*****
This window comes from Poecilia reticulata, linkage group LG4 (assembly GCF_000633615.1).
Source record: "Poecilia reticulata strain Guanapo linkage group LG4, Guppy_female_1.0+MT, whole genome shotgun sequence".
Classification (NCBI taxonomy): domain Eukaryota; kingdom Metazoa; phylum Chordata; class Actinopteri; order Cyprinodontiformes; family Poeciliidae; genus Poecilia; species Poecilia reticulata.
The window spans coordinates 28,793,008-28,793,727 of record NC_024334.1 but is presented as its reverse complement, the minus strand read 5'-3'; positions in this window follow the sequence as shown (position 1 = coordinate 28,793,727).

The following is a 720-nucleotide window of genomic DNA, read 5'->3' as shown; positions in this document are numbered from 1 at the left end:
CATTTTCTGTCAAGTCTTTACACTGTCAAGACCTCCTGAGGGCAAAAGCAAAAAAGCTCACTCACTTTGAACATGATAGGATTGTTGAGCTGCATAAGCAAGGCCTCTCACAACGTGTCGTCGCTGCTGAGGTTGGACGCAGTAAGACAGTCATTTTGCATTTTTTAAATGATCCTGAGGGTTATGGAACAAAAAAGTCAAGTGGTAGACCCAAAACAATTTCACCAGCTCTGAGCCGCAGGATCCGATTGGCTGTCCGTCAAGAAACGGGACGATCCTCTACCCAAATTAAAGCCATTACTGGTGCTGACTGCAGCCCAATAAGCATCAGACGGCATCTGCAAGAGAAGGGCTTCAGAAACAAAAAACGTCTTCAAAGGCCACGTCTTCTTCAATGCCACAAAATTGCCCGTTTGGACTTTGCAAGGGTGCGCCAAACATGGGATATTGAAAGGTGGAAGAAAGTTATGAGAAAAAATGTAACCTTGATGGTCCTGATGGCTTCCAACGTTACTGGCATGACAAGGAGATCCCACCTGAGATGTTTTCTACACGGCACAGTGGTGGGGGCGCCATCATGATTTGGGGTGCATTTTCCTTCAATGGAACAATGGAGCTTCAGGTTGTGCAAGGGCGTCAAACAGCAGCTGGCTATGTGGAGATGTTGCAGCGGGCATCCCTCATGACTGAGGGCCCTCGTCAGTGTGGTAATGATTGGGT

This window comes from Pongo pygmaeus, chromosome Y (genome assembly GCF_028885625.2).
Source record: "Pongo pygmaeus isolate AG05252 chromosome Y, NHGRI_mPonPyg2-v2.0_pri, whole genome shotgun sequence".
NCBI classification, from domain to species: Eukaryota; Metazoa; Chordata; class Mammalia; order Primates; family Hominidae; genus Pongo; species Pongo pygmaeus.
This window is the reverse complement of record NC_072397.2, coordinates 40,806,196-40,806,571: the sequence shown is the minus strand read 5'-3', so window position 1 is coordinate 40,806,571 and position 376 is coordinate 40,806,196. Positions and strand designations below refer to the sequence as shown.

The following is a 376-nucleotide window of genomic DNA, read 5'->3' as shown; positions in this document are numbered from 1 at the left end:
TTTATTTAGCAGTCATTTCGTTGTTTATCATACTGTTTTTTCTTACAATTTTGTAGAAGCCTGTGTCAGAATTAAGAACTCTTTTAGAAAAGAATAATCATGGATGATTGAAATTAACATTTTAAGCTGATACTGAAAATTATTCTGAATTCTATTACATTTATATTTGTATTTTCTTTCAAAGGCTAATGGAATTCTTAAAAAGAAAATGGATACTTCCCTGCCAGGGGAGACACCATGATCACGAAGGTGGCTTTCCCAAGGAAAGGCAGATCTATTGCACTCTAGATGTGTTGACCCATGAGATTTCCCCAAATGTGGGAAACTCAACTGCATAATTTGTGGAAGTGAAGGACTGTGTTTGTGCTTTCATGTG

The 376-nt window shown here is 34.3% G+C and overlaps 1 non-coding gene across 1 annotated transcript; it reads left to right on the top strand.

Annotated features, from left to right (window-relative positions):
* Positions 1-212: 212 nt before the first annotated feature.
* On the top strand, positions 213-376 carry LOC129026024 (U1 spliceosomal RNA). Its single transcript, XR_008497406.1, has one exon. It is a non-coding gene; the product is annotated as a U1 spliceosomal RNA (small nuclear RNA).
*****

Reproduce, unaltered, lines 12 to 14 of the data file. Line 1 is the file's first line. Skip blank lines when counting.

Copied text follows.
TTTATTTAGCAGTCATTTCGTTGTTTATCATACTGTTTTTTCTTACAATTTTGTAGAAGCCTGTGTCAGAATTAAGAACTCTTTTAGAAAAGAATAATCATGGATGATTGAAATTAACATTTTAAGCTGATACTGAAAATTATTCTGAATTCTATTACATTTATATTTGTATTTTCTTTCAAAGGCTAATGGAATTCTTAAAAAGAAAATGGATACTTCCCTGCCAGGGGAGACACCATGATCACGAAGGTGGCTTTCCCAAGGAAAGGCAGATCTATTGCACTCTAGATGTGTTGACCCATGAGATTTCCCCAAATGTGGGAAACTCAACTGCATAATTTGTGGAAGTGAAGGACTGTGTTTGTGCTTTCATGTG

The 376-nt window shown here is 34.3% G+C and overlaps 1 non-coding gene across 1 annotated transcript; it reads left to right on the top strand.

Annotated features, from left to right (window-relative positions):